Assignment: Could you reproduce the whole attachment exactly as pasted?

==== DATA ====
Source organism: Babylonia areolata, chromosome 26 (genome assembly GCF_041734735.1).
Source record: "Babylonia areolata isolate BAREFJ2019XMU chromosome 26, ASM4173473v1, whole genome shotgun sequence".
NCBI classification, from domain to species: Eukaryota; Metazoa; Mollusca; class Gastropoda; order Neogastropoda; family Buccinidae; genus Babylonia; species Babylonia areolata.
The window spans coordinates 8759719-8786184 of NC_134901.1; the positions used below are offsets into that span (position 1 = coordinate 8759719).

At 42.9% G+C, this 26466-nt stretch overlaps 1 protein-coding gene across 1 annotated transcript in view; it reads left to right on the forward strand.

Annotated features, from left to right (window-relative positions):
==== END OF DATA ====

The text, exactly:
Source organism: Babylonia areolata, chromosome 26 (genome assembly GCF_041734735.1).
Source record: "Babylonia areolata isolate BAREFJ2019XMU chromosome 26, ASM4173473v1, whole genome shotgun sequence".
NCBI classification, from domain to species: Eukaryota; Metazoa; Mollusca; class Gastropoda; order Neogastropoda; family Buccinidae; genus Babylonia; species Babylonia areolata.
The window spans coordinates 8759719-8786184 of NC_134901.1; the positions used below are offsets into that span (position 1 = coordinate 8759719).

At 42.9% G+C, this 26466-nt stretch overlaps 1 protein-coding gene across 1 annotated transcript in view; it reads left to right on the forward strand.

Annotated features, from left to right (window-relative positions):